Shares of Kohl's (KSS - Get Report)  were hammered in Tuesday trading, closing lower by 12.37% to $55.13. The move comes after less-than-thrilling earnings results, as investors try to decide whether this is a warning sign or a buying opportunity.

Fiscal first-quarter earnings for 2020 rang in at 61 cents a share, missing expectations of 68 cents and falling 4.7% year over year. Revenue of $4.09 billion did beat analysts' estimates of $3.97 billion, but fell almost 3% year over year.

Mixed top- and bottom-line results weren't the only issues, though. Management slashed its full-year earnings outlook to between $5.15 and $5.45 per share, down from a prior outlook of between $5.80 and $6.15 per share. Consensus expectations were looking for profits of $6.04 per share.

After such promising expectations -- Kohl's partnering with Amazon (AMZN - Get Report) and showing solid growth coupled with a big dividend -- the stock is hitting new 52-week lows in Tuesday's session.

Now what?

Kohl's and Amazon are holdings in Jim Cramer's Action Alerts PLUS member club. Here's their take now:

Recall that on Monday, Jim Cramer said regarding retail, "I am looking for bad numbers. So, if we get bad numbers, we are okay, if we get good numbers, hallelujah." Speaking to Kohl's specifically, he said, "I think Kohl's will be disappointing, maybe very disappointing, but it yields four [percent], we are ready to buy all the stock that we sold, much higher. That's our plan."

Go Behind the Label: The History of Kohl's

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Trading Kohl's Stock

Weekly chart of Kohl's stock.
Weekly chart of Kohl's stock.

Expectations were for volatility and Kohl's stock didn't disappoint. It was no secret that the stock had been struggling and was already in bear-market territory ahead of its earnings report. So this move lower is just salt in the wound.

Kohl's stock is now hitting its lowest levels since the first trading week of 2018. Three weeks ago the stock broke below multi-month uptrend support (purple line) and those losses are accelerating to the downside. On the weekly chart above, investors can see how KSS stock effortlessly cut right through the 100-week moving average near $60 like it wasn't even there.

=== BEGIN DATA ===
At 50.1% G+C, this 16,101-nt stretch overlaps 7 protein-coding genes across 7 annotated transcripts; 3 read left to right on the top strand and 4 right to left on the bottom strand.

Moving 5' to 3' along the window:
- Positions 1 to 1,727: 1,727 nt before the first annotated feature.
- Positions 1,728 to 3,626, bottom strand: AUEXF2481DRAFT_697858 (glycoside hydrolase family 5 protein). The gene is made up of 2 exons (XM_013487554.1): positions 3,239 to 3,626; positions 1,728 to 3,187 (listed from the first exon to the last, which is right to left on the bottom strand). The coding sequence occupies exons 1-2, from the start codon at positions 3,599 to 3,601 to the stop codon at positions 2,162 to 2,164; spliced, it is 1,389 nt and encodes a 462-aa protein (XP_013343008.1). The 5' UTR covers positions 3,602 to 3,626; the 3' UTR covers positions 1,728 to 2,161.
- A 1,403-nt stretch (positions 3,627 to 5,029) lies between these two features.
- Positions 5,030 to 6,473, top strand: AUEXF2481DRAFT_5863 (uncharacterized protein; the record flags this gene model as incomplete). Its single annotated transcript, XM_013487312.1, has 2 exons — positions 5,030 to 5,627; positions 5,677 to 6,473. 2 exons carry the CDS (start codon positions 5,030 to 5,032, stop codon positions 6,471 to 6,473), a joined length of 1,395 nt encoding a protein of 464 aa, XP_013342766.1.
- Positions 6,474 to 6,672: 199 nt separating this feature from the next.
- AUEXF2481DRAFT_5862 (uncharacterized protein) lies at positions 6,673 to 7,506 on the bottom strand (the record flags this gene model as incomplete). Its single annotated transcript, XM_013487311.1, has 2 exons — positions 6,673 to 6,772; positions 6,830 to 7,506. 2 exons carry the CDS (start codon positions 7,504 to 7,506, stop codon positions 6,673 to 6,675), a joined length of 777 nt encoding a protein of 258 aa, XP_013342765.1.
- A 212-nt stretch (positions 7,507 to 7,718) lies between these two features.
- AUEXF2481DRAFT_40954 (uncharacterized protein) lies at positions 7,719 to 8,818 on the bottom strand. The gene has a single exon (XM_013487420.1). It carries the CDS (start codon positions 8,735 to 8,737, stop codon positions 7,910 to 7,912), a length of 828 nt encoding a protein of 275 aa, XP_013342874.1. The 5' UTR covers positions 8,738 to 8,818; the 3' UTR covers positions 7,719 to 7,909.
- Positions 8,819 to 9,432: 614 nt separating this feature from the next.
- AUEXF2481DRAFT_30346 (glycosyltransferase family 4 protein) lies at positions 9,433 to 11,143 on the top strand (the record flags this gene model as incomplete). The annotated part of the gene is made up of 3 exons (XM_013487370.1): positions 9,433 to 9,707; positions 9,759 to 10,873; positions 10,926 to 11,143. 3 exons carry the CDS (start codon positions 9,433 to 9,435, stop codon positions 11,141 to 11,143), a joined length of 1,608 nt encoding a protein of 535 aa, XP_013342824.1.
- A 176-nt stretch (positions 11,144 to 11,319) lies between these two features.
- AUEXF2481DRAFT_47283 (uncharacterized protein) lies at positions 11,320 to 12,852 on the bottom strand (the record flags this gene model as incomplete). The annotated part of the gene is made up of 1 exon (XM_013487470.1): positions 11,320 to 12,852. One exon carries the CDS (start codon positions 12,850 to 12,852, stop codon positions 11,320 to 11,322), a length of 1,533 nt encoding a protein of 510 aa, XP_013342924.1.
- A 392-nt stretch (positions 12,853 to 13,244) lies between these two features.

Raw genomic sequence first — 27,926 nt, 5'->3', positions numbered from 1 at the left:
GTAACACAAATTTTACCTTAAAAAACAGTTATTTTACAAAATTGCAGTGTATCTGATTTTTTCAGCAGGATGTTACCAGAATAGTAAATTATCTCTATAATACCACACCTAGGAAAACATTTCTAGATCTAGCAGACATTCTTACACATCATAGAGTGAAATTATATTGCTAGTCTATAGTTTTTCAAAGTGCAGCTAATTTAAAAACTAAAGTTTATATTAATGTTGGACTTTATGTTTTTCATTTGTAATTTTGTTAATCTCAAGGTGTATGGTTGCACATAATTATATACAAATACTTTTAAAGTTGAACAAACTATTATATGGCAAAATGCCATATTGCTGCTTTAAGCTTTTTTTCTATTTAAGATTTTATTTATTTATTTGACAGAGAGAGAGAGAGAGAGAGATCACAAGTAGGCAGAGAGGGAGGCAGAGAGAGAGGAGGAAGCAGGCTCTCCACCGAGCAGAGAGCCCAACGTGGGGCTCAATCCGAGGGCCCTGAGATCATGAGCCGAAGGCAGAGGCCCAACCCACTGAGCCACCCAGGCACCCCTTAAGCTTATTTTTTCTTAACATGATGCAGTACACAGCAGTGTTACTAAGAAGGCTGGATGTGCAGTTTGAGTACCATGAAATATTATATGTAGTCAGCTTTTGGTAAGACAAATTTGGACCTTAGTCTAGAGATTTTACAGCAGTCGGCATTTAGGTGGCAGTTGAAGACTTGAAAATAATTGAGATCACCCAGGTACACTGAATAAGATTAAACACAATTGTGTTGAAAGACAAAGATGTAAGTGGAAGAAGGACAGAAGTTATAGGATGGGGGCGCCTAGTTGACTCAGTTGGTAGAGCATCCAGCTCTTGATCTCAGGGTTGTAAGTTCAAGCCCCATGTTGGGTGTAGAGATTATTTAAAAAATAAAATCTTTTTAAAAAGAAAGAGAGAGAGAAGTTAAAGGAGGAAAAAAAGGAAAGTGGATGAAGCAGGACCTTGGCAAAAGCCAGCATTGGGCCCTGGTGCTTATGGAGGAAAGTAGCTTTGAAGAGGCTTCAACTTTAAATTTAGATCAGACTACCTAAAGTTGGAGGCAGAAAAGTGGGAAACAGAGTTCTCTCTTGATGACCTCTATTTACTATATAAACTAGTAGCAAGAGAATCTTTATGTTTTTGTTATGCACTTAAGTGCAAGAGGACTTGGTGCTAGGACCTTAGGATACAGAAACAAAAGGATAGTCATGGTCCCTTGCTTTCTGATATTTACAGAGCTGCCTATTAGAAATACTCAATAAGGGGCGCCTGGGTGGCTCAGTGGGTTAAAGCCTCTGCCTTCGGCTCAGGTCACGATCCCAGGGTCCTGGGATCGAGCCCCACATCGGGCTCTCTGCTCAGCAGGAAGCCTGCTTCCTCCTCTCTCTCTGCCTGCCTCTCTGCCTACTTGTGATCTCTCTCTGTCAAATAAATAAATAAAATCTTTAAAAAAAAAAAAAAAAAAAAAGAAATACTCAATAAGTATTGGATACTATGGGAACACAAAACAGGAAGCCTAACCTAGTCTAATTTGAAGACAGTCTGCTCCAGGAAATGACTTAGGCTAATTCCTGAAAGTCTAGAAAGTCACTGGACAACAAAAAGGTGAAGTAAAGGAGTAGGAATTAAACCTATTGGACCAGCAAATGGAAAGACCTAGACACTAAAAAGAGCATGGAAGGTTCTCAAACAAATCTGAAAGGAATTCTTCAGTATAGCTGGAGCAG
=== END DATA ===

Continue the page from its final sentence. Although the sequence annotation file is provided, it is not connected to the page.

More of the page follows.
Kohl's stock hit a low of $54.15 in the session and has since bounced from those lows. Will those lows hold, though?

Confidence has to be pretty low, even with shares off its highs by approximately 33%. With management's lower outlook and the company's weakened same-store sales and revenue result from the prior quarter, Kohl's seems to be lacking a catalyst at the moment. Coupled with increased volatility in the broader market and ongoing trade-war tensions, a further decline would not surprise me.

I'm now looking for two things. On a bounce, I want to see KSS stock reclaim $58 and preferably get above the 100-week moving average. On the downside, I want to see if $52.50 holds as support. This prior resistance level could buoy the name, particularly if it comes with a test of channel support (blue line). At that price, the stock would pay a dividend yield of 5.1% as well, potentially drawing in income-oriented investors.

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This article is commentary by an independent contributor. At the time of publication, the author had no positions in the stocks mentioned.